Yes. I won’t rag on any brands, but we had a rep come in and tell me, you guys are missing the boat, this is the shoe, you guys are going to make so much money off this. And I said, we’re not interested. And they said, what? I looked at the rep, I’m not even going to declare anything further than that and I said, it’s a piece of garbage. And for me to make that statement against the top shelling shoe, she thought twice about coming into my store and telling me what to sell in my shop. Because I said, listen, I’ve got an idea for what’s appropriate for running, that shoe that you’re trying to present to me, it’s not it, and I was honest.

 

And after that we had open honest conversations, she took into account what I was expecting and what I wanted on my wall. And that she understood I didn’t care about the dollar point. And that’s the way that it should be, is what’s better for the runner. Not what’s hot, what are they going to advertise. That shouldn’t be what’s… And I hate seeing that that’s what kids are after. Kids, especially at their age being so young, and so moldable, it’s like we just started locking them up so early. And when they come to me, they’re like, and I saw a young man earlier and I was working with him just briefly as a coach. And I listened to his foot strike, boom, boom, boom, boom. And I looked down at his shoes and he’s got real thick ones. Again, not mentioning brands, but I said, “You don’t need all that shoe.”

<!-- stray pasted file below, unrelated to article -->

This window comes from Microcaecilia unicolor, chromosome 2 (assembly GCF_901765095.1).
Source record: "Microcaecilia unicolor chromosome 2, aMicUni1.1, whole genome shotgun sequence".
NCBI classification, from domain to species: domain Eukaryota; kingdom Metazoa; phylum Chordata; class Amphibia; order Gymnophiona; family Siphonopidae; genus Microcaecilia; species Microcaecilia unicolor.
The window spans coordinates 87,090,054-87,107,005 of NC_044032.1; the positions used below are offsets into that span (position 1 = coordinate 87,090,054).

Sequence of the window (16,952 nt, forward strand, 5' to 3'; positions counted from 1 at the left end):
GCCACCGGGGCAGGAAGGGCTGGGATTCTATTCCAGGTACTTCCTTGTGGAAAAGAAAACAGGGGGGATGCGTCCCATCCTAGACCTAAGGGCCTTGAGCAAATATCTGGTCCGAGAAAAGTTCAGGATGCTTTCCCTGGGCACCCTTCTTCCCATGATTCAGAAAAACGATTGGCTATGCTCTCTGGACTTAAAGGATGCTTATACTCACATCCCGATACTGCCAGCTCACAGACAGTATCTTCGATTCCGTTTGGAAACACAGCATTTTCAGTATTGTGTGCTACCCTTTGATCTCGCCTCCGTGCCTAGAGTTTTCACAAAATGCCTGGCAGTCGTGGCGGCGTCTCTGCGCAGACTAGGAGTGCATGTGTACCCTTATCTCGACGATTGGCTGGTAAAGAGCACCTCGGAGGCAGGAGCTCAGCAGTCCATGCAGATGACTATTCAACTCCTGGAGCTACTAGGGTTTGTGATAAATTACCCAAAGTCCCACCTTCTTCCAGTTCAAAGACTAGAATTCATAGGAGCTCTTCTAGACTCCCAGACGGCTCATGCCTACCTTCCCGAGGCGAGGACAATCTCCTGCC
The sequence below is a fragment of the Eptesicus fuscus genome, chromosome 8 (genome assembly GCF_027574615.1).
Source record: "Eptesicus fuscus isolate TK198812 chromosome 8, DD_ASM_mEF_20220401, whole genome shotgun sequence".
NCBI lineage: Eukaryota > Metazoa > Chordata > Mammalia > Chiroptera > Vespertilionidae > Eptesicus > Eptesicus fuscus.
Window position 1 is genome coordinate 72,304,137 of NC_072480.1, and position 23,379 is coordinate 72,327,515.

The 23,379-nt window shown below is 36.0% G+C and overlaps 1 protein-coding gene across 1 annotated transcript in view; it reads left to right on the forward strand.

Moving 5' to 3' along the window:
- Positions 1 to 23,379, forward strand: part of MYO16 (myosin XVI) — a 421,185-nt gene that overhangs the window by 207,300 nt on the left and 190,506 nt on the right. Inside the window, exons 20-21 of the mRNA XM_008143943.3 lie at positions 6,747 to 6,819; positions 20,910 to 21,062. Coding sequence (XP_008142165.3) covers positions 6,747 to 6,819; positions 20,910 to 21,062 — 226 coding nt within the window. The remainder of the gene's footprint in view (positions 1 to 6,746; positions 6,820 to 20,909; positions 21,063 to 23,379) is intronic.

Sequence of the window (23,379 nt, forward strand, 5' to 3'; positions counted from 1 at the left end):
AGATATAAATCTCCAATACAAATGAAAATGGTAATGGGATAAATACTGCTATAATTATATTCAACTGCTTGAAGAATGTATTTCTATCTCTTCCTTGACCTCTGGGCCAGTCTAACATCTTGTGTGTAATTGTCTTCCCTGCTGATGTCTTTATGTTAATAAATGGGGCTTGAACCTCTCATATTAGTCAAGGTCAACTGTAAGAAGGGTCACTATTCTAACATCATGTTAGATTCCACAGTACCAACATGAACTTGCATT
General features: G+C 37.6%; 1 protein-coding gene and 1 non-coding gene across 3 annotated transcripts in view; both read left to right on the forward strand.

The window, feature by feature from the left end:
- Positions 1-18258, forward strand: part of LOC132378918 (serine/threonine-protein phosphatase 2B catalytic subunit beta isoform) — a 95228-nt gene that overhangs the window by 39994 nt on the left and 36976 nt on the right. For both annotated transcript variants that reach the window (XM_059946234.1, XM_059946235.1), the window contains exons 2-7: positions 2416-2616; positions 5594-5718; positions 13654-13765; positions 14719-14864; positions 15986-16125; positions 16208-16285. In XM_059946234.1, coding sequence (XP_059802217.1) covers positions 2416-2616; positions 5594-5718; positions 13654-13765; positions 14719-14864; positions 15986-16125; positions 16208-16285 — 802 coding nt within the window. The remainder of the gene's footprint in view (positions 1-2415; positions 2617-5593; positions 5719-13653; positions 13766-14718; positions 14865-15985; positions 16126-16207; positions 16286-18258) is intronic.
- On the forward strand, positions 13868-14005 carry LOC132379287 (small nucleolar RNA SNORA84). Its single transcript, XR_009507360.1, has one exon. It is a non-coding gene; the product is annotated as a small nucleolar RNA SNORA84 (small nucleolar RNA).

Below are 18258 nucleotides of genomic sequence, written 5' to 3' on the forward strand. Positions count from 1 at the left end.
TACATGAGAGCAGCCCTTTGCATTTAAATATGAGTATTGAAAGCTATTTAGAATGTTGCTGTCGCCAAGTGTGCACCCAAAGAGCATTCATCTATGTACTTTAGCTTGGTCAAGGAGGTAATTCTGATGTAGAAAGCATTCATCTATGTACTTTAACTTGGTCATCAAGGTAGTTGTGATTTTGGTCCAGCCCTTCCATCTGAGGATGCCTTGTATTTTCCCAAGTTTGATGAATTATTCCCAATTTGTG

I said, “Your footfall is so heavy.” I said, “Let’s work on getting a lighter weight shoe and working on your form, your footfall. Let’s get you jump roping, so that you’re quicker on your feet and lighter.” I said, “Because listen, when you go running, I shouldn’t hear all that sound.” These kids get caught up in what they see, the social media, the advertising. I mean, I understand, that’s what they see. And they see all these professional athletes and stuff that are wearing it. But it’s going to take a lot more education.

Steven Sashen:

It’s an interesting thing. I don’t know what it’s going to ultimately take because it’s evolved so much since the ’70s, I mean, where now there are a number of brands that are so iconic. People have their identity tied in with that brand, and that’s a very challenging thing to unwind. And even if you show someone that they’re getting hurt from wearing that product and there’s better product that would get them out of that injury pattern, again, it’s wired to their identity. It’s a very, very tricky thing. Because it’s amazing, there are things that companies do other than just, hey, this is the best seller, people are going to come in and beg for it. The other thing is, hey, we’re going to do some gate analysis, we’re going to put you on a treadmill, and then magically determine which of these three different types of shoes is right for you.